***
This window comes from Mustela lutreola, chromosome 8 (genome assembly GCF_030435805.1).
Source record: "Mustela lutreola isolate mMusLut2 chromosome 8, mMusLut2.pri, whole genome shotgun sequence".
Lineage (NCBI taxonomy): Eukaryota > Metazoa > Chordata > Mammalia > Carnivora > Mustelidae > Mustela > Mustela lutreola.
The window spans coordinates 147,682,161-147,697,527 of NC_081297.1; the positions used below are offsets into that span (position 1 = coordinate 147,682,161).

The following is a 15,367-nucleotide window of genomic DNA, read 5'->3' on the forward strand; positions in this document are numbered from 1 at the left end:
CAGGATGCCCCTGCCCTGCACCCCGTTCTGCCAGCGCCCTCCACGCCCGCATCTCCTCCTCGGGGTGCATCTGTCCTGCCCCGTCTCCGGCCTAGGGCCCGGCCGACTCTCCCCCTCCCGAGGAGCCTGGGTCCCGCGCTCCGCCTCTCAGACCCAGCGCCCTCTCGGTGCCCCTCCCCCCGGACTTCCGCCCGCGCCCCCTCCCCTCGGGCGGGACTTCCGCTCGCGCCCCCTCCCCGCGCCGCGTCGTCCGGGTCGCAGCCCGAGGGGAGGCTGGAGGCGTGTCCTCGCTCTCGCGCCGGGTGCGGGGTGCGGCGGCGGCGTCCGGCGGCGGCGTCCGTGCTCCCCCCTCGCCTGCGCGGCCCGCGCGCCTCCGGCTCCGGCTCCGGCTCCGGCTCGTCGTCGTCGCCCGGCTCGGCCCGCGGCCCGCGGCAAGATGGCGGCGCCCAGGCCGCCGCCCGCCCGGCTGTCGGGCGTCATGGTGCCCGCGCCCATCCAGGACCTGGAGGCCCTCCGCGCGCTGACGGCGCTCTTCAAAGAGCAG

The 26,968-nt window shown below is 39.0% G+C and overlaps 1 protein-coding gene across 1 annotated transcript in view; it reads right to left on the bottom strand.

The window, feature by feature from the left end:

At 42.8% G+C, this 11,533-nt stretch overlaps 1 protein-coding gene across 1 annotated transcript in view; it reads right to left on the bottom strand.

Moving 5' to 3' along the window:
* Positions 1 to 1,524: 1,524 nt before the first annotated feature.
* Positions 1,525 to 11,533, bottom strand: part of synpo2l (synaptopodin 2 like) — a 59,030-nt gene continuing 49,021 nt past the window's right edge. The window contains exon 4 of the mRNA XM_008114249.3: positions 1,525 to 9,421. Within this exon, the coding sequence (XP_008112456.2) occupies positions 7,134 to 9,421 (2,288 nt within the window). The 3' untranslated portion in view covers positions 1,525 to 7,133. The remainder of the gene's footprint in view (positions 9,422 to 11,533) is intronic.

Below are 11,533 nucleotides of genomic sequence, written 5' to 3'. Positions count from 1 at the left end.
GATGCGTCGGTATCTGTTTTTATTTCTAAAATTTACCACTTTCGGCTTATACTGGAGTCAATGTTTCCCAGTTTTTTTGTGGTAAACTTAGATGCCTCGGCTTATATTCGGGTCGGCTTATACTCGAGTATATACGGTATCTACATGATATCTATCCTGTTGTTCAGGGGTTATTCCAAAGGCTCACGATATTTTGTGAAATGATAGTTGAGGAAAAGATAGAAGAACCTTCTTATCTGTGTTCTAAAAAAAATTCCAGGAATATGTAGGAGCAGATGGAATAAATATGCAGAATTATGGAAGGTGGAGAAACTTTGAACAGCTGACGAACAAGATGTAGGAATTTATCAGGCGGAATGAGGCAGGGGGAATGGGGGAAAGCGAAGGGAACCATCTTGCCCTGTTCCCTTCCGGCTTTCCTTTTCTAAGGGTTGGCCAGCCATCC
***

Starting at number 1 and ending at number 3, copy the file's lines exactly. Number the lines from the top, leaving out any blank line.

This window comes from Mustela lutreola, chromosome 8 (genome assembly GCF_030435805.1).
Source record: "Mustela lutreola isolate mMusLut2 chromosome 8, mMusLut2.pri, whole genome shotgun sequence".
Lineage (NCBI taxonomy): Eukaryota > Metazoa > Chordata > Mammalia > Carnivora > Mustelidae > Mustela > Mustela lutreola.